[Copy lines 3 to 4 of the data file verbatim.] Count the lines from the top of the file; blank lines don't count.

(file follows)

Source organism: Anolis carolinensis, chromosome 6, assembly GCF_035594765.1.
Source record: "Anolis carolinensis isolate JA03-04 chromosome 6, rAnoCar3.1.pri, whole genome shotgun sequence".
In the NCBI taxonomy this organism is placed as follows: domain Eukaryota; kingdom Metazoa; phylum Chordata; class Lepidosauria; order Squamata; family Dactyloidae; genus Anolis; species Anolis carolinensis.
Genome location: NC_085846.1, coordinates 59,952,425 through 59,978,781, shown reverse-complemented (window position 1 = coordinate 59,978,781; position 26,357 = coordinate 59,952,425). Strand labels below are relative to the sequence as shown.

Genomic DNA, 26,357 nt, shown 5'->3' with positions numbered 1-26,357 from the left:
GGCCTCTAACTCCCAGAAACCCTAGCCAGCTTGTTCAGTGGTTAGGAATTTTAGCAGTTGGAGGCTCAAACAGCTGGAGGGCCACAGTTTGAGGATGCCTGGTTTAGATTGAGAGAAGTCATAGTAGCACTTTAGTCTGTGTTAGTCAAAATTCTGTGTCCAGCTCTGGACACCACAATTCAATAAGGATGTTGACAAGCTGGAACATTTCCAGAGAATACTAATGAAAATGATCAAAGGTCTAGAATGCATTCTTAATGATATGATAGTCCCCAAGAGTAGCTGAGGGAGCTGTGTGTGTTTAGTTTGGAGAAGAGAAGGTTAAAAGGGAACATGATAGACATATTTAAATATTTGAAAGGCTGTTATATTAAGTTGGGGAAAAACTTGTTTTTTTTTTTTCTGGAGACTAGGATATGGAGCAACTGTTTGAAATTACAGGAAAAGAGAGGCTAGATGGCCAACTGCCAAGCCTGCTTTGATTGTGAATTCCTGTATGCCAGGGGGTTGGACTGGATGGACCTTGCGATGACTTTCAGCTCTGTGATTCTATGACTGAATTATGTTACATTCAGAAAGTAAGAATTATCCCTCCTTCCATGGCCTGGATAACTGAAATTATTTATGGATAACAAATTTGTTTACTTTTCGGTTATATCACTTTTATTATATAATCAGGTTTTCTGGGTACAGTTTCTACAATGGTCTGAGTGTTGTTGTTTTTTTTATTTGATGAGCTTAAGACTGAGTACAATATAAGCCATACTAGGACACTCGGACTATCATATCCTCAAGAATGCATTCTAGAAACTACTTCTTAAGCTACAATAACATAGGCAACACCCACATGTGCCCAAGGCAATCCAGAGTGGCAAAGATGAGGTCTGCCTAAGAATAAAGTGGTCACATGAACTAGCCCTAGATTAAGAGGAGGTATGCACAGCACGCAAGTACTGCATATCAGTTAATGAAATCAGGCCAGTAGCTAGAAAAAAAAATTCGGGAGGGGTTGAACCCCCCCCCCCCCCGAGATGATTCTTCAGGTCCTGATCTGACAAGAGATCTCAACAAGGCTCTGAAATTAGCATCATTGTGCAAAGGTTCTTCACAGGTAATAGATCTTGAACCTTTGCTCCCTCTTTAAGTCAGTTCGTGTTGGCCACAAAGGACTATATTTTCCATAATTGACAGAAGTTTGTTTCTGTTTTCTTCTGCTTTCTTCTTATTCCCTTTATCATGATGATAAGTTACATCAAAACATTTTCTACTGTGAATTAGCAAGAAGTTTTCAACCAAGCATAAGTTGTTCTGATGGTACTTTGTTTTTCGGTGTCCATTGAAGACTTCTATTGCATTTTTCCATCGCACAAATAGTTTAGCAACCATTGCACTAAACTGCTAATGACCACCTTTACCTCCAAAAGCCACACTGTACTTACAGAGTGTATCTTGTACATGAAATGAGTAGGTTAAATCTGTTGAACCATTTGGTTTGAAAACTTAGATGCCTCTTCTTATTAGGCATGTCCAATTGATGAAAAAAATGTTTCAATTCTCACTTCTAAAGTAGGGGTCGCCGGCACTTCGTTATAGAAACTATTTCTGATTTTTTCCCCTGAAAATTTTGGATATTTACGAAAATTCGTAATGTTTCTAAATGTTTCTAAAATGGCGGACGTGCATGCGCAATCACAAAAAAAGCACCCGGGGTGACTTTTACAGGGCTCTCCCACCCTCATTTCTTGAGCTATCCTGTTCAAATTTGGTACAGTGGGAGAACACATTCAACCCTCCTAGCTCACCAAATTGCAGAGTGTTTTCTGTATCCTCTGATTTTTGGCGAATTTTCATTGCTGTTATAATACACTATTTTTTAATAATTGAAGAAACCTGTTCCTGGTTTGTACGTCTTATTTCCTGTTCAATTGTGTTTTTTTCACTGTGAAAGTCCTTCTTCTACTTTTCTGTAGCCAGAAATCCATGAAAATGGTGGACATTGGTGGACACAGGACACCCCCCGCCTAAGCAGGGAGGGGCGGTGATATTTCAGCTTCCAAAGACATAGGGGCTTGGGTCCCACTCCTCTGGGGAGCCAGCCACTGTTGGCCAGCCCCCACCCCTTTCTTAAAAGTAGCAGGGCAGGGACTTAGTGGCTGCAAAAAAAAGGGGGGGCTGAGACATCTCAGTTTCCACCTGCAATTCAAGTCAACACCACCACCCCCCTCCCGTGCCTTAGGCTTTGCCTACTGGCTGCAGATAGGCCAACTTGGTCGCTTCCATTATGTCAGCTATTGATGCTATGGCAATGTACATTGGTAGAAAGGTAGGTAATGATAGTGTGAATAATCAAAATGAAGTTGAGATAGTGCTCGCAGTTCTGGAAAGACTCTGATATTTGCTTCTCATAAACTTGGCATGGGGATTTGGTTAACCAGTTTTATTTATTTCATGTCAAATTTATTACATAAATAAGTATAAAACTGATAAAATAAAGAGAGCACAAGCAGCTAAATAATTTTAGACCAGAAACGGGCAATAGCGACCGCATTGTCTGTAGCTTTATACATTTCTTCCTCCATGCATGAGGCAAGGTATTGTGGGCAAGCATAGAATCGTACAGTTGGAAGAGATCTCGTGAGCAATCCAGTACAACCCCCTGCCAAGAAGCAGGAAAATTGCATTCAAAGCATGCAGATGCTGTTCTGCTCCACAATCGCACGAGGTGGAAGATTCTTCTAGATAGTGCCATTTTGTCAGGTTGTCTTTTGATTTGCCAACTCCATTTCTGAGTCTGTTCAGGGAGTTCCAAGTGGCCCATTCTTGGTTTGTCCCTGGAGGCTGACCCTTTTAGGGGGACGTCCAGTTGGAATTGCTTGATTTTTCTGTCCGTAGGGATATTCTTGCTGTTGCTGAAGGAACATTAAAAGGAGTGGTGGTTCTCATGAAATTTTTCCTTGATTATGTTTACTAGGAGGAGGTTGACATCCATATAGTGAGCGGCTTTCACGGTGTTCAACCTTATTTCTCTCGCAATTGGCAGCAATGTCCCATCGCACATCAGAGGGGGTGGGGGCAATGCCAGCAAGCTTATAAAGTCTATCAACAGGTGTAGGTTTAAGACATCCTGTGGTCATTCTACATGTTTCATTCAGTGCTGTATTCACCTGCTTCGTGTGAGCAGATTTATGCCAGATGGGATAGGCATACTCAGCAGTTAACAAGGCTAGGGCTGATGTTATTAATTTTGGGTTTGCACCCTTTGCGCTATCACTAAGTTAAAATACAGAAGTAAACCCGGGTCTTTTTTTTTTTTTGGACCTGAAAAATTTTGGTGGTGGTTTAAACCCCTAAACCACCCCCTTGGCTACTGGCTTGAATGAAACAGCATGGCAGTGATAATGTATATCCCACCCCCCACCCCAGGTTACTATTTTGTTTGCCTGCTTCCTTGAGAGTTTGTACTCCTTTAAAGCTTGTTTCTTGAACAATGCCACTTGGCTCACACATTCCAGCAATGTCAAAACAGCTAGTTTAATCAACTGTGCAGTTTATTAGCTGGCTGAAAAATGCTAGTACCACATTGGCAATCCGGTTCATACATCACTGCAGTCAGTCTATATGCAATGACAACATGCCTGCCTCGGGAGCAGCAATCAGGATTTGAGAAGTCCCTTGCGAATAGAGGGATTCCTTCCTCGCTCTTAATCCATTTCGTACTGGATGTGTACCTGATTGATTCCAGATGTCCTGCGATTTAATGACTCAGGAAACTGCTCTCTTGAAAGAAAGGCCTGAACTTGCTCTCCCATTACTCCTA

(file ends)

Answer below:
In the NCBI taxonomy this organism is placed as follows: domain Eukaryota; kingdom Metazoa; phylum Chordata; class Lepidosauria; order Squamata; family Dactyloidae; genus Anolis; species Anolis carolinensis.
Genome location: NC_085846.1, coordinates 59,952,425 through 59,978,781, shown reverse-complemented (window position 1 = coordinate 59,978,781; position 26,357 = coordinate 59,952,425). Strand labels below are relative to the sequence as shown.